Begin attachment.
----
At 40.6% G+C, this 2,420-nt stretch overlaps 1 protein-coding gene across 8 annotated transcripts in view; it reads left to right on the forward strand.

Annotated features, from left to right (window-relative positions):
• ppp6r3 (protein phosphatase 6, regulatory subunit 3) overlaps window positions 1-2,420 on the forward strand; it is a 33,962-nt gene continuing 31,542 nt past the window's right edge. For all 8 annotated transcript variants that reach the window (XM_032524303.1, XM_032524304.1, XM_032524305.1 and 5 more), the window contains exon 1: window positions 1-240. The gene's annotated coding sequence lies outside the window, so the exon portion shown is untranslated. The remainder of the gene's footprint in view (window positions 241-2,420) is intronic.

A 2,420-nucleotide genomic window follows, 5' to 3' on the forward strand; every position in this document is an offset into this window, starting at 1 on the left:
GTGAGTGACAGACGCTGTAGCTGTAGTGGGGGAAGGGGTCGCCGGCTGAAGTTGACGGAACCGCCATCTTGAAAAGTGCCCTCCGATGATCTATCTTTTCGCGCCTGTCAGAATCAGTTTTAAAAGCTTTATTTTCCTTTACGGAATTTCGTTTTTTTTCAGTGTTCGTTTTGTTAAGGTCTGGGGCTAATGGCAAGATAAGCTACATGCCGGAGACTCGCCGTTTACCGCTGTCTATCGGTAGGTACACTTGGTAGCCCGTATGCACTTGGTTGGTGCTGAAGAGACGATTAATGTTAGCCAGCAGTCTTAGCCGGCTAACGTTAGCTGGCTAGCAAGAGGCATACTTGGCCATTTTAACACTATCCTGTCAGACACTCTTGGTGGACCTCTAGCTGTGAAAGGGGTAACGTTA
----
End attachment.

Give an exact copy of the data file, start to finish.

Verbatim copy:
At 40.6% G+C, this 2,420-nt stretch overlaps 1 protein-coding gene across 8 annotated transcripts in view; it reads left to right on the forward strand.

Annotated features, from left to right (window-relative positions):
• ppp6r3 (protein phosphatase 6, regulatory subunit 3) overlaps window positions 1-2,420 on the forward strand; it is a 33,962-nt gene continuing 31,542 nt past the window's right edge. For all 8 annotated transcript variants that reach the window (XM_032524303.1, XM_032524304.1, XM_032524305.1 and 5 more), the window contains exon 1: window positions 1-240. The gene's annotated coding sequence lies outside the window, so the exon portion shown is untranslated. The remainder of the gene's footprint in view (window positions 241-2,420) is intronic.

A 2,420-nucleotide genomic window follows, 5' to 3' on the forward strand; every position in this document is an offset into this window, starting at 1 on the left:
GTGAGTGACAGACGCTGTAGCTGTAGTGGGGGAAGGGGTCGCCGGCTGAAGTTGACGGAACCGCCATCTTGAAAAGTGCCCTCCGATGATCTATCTTTTCGCGCCTGTCAGAATCAGTTTTAAAAGCTTTATTTTCCTTTACGGAATTTCGTTTTTTTTCAGTGTTCGTTTTGTTAAGGTCTGGGGCTAATGGCAAGATAAGCTACATGCCGGAGACTCGCCGTTTACCGCTGTCTATCGGTAGGTACACTTGGTAGCCCGTATGCACTTGGTTGGTGCTGAAGAGACGATTAATGTTAGCCAGCAGTCTTAGCCGGCTAACGTTAGCTGGCTAGCAAGAGGCATACTTGGCCATTTTAACACTATCCTGTCAGACACTCTTGGTGGACCTCTAGCTGTGAAAGGGGTAACGTTA